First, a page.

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Community and Q&A

HVAC duct (re)design during major remodel

ThickRoof | Posted in Mechanicals on

We are building a roughly 1300sqft addition and remodeling a significant interior area of our ~1700sqft 2-story home in southern California (zone 3b). 

I want to use this as an opportunity to ensure our HVAC equipment and ducting is properly sized for comfort not just for the addition, but for the existing space as well. The existing space has fairly poor airflow in a few rooms and I feel the equipment is oversized and the ducts are undersized.

I’m wrangling with a couple of interrelated quandaries:
1) Is my existing equipment sufficiently sized for the entire new space?
Ideally I would like to keep our existing equipment as A) it reduces costs and B) we just upgraded it 2 years ago. The HVAC contractor we used did not perform any kind of load calculation and simply replaced our old unit with an equivalent sized unit. They also used flex duct directly off the plenum, which I have since learned is a sure sign of a poor installation.

I have performed a load calculation myself and had two other HVAC contractors do the same and based on the raw BTU/CFM requirements it seems our equipment would just meet/slightly exceed demand, even including the almost doubled square footage. This almost seems too good to be true given we’re expanding the area by about 75%, but I believe the main issue here is ensuring proper duct sizing to allow the equipment to optimally function. Our equipment is variable speed (both compressor and air handler).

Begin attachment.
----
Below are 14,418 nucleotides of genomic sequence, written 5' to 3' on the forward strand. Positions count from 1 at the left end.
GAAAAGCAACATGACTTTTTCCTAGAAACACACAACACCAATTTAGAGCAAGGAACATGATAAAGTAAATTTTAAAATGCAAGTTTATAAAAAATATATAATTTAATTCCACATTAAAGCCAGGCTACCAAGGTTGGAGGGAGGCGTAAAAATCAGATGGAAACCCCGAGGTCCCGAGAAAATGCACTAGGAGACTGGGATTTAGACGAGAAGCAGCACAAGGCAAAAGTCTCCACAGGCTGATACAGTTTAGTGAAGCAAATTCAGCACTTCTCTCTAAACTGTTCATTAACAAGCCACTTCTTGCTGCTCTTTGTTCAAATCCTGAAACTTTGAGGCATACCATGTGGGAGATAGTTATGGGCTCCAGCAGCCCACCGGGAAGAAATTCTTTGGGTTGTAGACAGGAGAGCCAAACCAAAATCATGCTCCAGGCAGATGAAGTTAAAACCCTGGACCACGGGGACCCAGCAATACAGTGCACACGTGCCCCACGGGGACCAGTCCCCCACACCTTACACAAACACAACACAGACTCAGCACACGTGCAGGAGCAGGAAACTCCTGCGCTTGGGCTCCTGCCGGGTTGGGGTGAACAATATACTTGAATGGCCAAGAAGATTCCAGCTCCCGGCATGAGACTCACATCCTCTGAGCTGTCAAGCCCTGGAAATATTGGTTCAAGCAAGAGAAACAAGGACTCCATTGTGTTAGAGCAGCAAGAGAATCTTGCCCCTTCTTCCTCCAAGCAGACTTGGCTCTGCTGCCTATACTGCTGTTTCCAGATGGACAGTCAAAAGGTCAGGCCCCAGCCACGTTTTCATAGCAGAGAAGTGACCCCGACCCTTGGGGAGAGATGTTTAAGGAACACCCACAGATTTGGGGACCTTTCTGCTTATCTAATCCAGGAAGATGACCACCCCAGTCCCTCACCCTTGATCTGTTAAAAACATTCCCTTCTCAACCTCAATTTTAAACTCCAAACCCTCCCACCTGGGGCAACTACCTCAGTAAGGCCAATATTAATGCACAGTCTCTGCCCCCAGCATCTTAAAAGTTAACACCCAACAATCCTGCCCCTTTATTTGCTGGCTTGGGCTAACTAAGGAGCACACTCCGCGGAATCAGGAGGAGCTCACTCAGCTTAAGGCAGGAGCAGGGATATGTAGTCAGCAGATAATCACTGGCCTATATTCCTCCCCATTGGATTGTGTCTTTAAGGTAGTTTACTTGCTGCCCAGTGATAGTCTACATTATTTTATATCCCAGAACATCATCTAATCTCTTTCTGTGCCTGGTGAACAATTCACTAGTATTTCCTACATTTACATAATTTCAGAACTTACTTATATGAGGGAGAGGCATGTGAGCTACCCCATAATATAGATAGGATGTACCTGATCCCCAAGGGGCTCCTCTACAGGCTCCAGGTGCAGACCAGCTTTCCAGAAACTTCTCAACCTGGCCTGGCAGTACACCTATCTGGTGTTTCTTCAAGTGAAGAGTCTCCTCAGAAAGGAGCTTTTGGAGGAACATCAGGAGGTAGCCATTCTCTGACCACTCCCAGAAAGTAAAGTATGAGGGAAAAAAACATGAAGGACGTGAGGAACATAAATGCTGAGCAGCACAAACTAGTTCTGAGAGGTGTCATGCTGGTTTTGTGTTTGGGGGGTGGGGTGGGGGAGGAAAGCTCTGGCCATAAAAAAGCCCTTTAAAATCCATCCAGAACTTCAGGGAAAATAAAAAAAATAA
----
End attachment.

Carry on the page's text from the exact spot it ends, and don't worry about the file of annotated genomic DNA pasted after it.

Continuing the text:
2) Should I go with zoning?
One contractor recommended using a single zone to avoid space constraints and mechanical complexity of dampers. This would be ideal, but I would be concerned of imbalances between cooling and heating times of the year.

The other contractor suggested separate zones for upstairs and downstairs as he felt the equipment would not be able to fully handle conditioning the entire home at the same time even if within the load calculation. This seems like an odd suggestion to me as long as the Manual J/S/D are followed correctly.

3) How do I handle poor air flow, primarily in rooms with no returns?
Most of the rooms with poor airflow are bedrooms far from the air handler. I believe the supply runs to these rooms are too small, plus without returns having the door closed chokes the airflow considerably. I do not want to undercut doors and adding dedicated returns is likely infeasible due to layout. One contractor I spoke with suggested adding a jump duct which would connect the room to open space where the existing return is located. This seems reasonable to me, but is unclear how well it works in practice.

I guess my ultimate questions are:
-What is the recommended configuration for heating/cooling a 2-story home (number of systems, number of zones, etc.)?
-Is it possible/reasonable to have a single zoned system heat/cool a 2-story home comfortably?
-How can I handle return airflow from bedrooms without returns?

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